I don't think I can outdo Miss Dio and Miss Emilly (and see the links therein) (edit 1/28 1:00 p.m.: and now the colorful Mr. Antfarm) on this subject, so I'll keep this entry fairly short. It's fine for the Lab That Dare Not Speak Its Name to provide the option to link publicly an avatar name with a typist name, but absolutely out of the question to require such a link.
I can imagine cases where a user would want to create voluntarily such a link, although every one that comes to mind involves commerce, where potential customers feel more confident about doing business with someone whose "real" identity is known and verified. (The scare quotes around real are there because it can't be all that difficult to fake a real identity, so one's level of confidence in the other end of the transaction is not 100%. And, shocking as it may seem, not everyone is honest, even if his identity is known.)
On the other hand, many people, including Yours Truly, have personal and professional reasons to keep the two worlds as separate as possible. Mr. Galactic Baroque, commenting on Miss Orr's piece, noted that complete separation was difficult, if not impossible, in an age where comments made via the Aether were available and searchable, and while true enough, for the most part it's not worth the search effort. (Lesson: don't do anything while under an online alias that pisses off someone so much that the search effort costs less than the reward of finding out a real name and acting on that information.) Others have pointed to concerns over allowing the Crazy Stalker type to know a real name, or email address, which can be used to carry out Crazy Stalking activity to one's person. Sister Kathy told me a story the other day: in-world, she met and began conversing with a woman who revealed that she had turned down a (virtual) marriage proposal. The rejected swain started behaving erratically, at one point asking the woman for her (real) email address. Thank goodness for the wall of anonymity, no matter how crumbling that wall may be!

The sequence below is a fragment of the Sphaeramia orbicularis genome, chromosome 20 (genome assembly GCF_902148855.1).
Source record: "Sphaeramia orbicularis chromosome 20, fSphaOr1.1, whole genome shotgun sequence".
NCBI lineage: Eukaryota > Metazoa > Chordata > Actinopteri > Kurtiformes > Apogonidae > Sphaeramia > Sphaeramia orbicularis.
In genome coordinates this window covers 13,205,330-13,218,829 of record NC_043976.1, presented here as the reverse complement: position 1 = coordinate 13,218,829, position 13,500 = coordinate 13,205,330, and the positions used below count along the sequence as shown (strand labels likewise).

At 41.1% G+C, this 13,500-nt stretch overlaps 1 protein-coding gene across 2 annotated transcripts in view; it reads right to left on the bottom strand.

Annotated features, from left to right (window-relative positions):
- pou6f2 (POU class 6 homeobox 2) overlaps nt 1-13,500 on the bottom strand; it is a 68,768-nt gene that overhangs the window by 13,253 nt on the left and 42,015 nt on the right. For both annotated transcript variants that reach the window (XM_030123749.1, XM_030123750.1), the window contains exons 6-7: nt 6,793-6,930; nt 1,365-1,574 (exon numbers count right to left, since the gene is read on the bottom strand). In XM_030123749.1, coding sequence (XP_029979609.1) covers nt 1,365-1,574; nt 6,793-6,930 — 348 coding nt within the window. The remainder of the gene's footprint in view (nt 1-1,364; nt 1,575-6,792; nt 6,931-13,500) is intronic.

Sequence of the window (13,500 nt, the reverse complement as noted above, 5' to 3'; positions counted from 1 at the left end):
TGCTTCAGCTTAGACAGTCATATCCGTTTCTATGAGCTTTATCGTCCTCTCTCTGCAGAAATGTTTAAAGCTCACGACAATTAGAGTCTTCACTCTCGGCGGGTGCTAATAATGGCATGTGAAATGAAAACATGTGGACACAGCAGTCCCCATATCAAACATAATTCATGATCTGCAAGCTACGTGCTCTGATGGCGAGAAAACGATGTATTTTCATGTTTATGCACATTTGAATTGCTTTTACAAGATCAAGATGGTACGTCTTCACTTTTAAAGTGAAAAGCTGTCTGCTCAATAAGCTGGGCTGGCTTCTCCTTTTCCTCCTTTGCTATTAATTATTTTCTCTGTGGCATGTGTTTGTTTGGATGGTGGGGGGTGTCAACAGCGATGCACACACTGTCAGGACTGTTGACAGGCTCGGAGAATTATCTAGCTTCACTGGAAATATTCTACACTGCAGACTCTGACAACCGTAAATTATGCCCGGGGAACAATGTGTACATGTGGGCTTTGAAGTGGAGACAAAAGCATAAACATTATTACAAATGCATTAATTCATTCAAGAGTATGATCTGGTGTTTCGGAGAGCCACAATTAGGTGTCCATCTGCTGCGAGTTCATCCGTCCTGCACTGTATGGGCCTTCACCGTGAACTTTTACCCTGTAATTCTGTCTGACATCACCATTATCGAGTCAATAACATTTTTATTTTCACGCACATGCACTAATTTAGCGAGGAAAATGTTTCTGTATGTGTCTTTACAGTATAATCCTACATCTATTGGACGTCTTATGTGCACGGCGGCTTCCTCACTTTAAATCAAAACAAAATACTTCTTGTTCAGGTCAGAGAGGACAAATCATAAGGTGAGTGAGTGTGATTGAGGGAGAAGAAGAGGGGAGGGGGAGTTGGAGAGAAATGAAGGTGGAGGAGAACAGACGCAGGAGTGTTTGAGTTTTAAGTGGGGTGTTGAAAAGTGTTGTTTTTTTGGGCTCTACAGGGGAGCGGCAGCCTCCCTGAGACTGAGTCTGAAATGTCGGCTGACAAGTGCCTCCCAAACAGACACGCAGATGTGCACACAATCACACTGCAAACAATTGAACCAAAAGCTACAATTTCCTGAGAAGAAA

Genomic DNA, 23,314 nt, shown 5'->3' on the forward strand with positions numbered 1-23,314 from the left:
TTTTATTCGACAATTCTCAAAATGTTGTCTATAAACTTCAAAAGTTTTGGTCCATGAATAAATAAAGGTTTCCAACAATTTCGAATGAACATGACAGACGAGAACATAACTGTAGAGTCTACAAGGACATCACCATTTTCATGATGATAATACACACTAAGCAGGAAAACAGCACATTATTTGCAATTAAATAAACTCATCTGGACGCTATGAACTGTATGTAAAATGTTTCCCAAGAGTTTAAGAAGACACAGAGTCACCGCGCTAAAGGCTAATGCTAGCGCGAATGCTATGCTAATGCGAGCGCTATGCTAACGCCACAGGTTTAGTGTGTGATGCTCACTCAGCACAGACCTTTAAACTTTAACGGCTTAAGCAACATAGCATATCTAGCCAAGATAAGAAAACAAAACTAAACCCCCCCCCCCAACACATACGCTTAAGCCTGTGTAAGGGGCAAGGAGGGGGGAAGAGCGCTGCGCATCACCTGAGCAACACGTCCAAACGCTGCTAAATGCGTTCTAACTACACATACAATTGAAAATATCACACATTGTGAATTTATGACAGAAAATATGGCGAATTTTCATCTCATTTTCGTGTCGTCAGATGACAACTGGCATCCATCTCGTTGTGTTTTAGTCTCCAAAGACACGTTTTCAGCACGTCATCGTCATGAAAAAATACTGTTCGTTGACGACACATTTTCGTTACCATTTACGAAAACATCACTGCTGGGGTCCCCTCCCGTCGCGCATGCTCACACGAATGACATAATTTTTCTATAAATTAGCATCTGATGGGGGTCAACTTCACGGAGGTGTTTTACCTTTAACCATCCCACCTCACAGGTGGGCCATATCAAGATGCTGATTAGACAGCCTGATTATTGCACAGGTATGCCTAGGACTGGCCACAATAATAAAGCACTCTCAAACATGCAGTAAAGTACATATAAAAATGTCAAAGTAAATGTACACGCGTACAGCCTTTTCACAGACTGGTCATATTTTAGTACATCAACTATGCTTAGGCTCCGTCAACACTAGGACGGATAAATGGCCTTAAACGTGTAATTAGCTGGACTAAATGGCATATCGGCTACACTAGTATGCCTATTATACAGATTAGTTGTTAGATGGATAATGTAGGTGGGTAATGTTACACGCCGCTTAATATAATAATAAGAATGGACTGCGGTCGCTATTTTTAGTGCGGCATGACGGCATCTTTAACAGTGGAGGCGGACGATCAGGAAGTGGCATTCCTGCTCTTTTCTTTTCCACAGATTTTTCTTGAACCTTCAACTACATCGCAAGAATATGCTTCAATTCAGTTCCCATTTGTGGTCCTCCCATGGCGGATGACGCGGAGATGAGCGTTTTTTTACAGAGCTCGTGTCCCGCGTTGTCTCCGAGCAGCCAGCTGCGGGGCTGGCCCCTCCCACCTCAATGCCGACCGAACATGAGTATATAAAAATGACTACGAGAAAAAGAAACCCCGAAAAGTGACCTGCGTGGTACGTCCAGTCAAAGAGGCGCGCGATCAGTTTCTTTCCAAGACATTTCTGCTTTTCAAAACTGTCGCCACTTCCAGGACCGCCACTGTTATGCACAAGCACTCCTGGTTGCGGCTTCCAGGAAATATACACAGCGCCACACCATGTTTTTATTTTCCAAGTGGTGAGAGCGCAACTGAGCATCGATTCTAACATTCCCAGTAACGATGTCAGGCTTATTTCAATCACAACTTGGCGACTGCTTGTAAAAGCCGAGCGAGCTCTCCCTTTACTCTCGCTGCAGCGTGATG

Good reasons, all. Ultimately, though, I don't find those reasons to be as compelling as the one that Mr. JJ Drinkwater masterfully summarized in his comment to Miss Orr: "JJ Drinkwater is a story Boswell [his typist] is telling. But, in some rich sense, we are to be known by the stories we are able to tell, are we not?" Indeed. Those stories may be silly or profound, written down or extant only as they occur, but they are separate from the teller of those tales. The authorial "I" does not live in the Steamlands and have adventures there; Rhianon Jameson does.
Most of us have mundane existences. I know I do. (Not that I'm really complaining. There's a reason that "may you live in interesting times" is a curse.) If anything, I would prefer that Rhianon show herself in the real world, not that her typist arrive in Caledon. Failing that, let me keep them separate.